And, that oh so enviable French elegance reflects in Louis XV style furniture, but there’s also Anglo-Saxon inspirations, the charm of faded colors, in shades of dusty pink, green or yellow. The renovation preserves this while there are new touches, like rugs, specially designed for the project. The diversity of furnishings, colors and styles adds character and charm to the hotel.
The Lancaster opened its doors in 1930, and instantly became the meeting place for personalities and crowned heads from Paris to Hollywood via the royal courts of Europe. Marlène Dietrich made it her home for three years, Monsieur Restaurant is named in homage to the legend’s “friend.” Other guests included Queen Elizabeth the Queen Mother, Humphrey Bogart and Lauren Bacall, Clark Cable, Elizabeth Taylor and Richard Burton.
Emile Wolf, beyond his role of perfect Maître de Maison, knew how to compose the decor commensurate with the prestige of his establishment, furnishing it with period elements where the 18th century meets the Art Deco style. Artists Boris Pastoukhoff and Felix Ziem paid for their stays with canvases, making the Lancaster’s art collection one of the finest in the Parisian hotel industry.
As if to reinforce the elements of a painting, Studio Jean Philippe Nuel’s decor features lightened parquet floors, contemporary rugs placed under 18th century bergère armchairs, minimalist lamps posed on carved Empire bedside tables. The walk-in closets are designed as cabin trunks bringing a chic minimalism contrasting with antique pieces that enhance each room. White marble bathrooms, most of which are original, nod to the 1930s. And, Boris Pastoukhoff’s portraits still hang from the walls, his elegant subjects comfortingly watching over guests.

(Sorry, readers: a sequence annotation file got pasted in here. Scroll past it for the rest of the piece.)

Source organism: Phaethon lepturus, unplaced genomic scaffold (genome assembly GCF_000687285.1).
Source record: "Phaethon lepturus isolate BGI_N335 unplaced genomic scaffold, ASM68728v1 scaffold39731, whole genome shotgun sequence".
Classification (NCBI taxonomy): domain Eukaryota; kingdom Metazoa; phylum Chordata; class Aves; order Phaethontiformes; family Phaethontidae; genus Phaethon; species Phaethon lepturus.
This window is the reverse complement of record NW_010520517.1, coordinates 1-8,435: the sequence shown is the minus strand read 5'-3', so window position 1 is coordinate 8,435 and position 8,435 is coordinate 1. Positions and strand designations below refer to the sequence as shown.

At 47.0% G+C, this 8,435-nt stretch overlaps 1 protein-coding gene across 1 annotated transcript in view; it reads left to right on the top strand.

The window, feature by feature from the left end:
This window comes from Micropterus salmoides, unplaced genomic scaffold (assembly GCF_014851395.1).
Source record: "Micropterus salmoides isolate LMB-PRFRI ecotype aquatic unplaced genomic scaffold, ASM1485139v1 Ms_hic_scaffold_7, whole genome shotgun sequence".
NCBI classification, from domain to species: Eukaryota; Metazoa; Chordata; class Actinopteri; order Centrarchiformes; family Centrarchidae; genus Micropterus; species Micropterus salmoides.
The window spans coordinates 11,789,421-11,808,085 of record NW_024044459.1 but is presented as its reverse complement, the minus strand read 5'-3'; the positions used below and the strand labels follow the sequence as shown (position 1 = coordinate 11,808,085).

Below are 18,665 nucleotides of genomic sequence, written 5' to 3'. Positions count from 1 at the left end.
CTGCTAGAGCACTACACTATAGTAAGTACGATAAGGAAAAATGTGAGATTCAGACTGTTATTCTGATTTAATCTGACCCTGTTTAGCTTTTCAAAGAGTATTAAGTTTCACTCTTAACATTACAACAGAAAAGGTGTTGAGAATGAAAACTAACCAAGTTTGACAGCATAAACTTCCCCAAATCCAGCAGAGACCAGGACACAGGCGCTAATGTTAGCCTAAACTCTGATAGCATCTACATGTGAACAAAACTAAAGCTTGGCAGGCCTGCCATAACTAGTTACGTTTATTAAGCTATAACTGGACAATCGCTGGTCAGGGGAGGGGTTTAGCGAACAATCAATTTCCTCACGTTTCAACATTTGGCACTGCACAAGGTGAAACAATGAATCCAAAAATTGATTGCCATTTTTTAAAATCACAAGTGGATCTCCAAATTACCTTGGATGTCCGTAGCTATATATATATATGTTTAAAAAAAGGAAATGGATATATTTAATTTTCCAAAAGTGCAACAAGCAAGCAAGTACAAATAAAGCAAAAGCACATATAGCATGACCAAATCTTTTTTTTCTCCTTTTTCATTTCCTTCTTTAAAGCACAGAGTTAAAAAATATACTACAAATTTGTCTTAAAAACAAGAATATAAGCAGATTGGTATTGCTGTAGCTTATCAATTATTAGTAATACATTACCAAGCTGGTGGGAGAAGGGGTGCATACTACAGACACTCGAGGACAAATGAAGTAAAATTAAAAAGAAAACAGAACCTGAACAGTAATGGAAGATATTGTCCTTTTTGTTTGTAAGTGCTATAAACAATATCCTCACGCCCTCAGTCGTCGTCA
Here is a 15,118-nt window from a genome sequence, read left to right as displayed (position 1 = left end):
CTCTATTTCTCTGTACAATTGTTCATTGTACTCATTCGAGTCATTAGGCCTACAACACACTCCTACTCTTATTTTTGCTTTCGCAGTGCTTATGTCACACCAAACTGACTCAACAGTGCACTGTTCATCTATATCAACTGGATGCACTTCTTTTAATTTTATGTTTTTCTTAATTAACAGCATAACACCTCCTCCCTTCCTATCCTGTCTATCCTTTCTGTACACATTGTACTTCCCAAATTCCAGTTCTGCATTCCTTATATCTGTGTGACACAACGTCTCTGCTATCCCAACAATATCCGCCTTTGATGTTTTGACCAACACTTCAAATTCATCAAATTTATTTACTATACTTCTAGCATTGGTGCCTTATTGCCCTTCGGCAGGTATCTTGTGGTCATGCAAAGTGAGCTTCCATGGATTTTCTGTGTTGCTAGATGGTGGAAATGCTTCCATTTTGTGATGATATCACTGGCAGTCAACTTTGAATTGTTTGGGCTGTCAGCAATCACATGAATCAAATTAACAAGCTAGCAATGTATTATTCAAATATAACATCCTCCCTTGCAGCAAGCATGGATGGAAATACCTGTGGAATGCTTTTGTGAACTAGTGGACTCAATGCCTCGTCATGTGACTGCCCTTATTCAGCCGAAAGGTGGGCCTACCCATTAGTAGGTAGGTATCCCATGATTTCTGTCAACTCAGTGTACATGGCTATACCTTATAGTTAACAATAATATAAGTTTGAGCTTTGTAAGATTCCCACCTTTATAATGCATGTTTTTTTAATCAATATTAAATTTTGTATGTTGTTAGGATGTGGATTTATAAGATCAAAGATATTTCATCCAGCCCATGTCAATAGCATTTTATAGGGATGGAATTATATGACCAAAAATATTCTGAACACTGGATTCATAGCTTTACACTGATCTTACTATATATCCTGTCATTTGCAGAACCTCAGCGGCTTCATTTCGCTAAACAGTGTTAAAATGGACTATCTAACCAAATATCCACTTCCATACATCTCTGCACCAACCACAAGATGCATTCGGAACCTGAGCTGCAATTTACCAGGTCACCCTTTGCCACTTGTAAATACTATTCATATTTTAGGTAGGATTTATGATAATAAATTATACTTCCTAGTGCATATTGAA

In addition to its 44 rooms and 5 Executive Suites, the Lancaster has six Signature Suites: The Marlène Dietrich, The Monsieur, Boris Pastoukhoff, the Emile Wolf, the Felix Ziem Suite, and Monsieur Lemaire’s chou-chou – the Toits de Paris, on the 8th and last floor.
“These Suites are a reminder that the Lancaster is above all a hotel where people stay for several weeks, or even year round. Each tells a story and offers large living spaces, paying homage to the one whose name it bears. For travelers, a Hospitality Suite is at the disposal of early arrivals and late departures,” adds Monsieur Lemaire.
On the ground floor, Le Marlène Bar is a destination in itself, popular with both house guests and Parisians, who meet here for breakfast.
The exquisite salon buzzes at lunchtime when Sébastien Giroud sends out a modern mix of contemporary brasserie / healthy cuisine, there’s something for all tastes, and the bar opens onto the bucolic courtyard garden.
7 rue de Berri, 8th
Metro: George V
Tel: +33 (0)1 40 76 40 76
Rooms from €362 + breakfast
Lead photo credit : The Lancaster ® Eric Cuvillier